Speech Study Guide

Chapter Five: Content and Supporting Materials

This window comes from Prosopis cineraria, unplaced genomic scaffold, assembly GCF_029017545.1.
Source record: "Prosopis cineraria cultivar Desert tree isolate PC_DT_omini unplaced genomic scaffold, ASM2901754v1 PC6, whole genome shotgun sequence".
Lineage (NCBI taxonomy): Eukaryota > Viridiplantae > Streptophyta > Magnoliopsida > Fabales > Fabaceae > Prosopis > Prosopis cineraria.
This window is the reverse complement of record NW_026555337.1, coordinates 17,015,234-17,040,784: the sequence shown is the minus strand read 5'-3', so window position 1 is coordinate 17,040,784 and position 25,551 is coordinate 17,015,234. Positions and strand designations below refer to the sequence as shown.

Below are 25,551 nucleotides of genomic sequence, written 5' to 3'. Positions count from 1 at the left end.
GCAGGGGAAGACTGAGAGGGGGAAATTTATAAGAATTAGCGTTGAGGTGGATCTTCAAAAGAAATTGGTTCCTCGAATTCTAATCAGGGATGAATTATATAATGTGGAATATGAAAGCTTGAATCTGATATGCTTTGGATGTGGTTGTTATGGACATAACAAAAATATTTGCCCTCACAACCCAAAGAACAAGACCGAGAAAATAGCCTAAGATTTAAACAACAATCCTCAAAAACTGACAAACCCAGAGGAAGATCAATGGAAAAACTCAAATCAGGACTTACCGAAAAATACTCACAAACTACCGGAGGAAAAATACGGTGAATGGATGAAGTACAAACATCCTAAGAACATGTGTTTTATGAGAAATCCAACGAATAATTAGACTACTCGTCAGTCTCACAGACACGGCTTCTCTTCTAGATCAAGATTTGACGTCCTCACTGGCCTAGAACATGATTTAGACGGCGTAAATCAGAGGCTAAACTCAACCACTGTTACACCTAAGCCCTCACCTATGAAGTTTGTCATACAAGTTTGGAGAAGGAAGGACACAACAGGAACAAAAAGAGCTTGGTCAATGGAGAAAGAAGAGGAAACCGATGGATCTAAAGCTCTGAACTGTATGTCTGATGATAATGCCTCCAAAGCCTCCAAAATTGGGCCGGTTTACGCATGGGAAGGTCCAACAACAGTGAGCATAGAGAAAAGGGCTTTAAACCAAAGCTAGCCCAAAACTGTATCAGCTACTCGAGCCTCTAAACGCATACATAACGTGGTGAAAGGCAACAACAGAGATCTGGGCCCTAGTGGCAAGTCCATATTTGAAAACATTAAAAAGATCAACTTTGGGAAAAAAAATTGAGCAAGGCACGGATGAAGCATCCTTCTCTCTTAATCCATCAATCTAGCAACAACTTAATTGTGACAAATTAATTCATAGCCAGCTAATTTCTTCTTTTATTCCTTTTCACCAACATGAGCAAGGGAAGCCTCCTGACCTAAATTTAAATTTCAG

Objectives • Discuss claims and types of reasoning. • Understand ethical proofs (the basic definitions). • Elaborate on reasoning fallacies. • Explain why evidence is important and be able to evaluate different types of evidence. 5.1 Claims Claims are debatable assertions a speaker makes. Speakers need to prove their claims by providing convincing evidence and reasoning to support those claims. Claims may take many different forms, typically arising out of persuasive or controversial issues. Claims of value assume a variety of forms, including what is effective or ineffective, just or unjust, moral or immoral, legal or illegal, and if something is beneficial or harmful. Claims of fact examine if something exists, what caused something to happen, or the scope and magnitude of a phenomenon. Claims of policy debate about what should be done or the future course of action. These types of claims are the hardest to prove because of their involvement in predicting the future. Speakers may choose to use qualifiers in order to better assert their claims. Qualifiers are words that indicate a speaker’s level of confidence in their claims and may include words such as possibly, probably, or beyond any doubt. Effective speakers will acknowledge any reservations there may be to their claims, that is to say, exceptions to their claims or the stipulated conditions under which a claim can no longer be held. When a speaker identifies one or two major reservations, a claim can be asserted more confidently. 5.2 Arguments The majority of speeches seek to persuade an audience of something. Ancient Greeks and Romans described persuasion as logical and well-supported arguments that are developed via rhetorical appeals: logos, ethos, and pathos. Argument means articulating a position with the support of logos, ethos, or pathos. In line with the Ancient Greeks and Romans, logos (logical) are a means of persuasive strategy by constructing logical arguments that support a speaker’s point of view. Ethos (credibility) highlights a speaker’s competence, credibility, and good character as a means by which to convince an audience to accept the speaker’s point of view. Pathos (emotional) is a persuasive strategy that appeals to the emotions of a listener to convince others of a speaker’s position. When addressing an audience of mixed diversity or unknown origin (such as a virtual audience), it is best to use logos as a means of persuasion because most individuals can be appealed to through the use of logic and reason. Stephen Toulmin developed a model to explain the form of everyday arguments. Toulmin’s model


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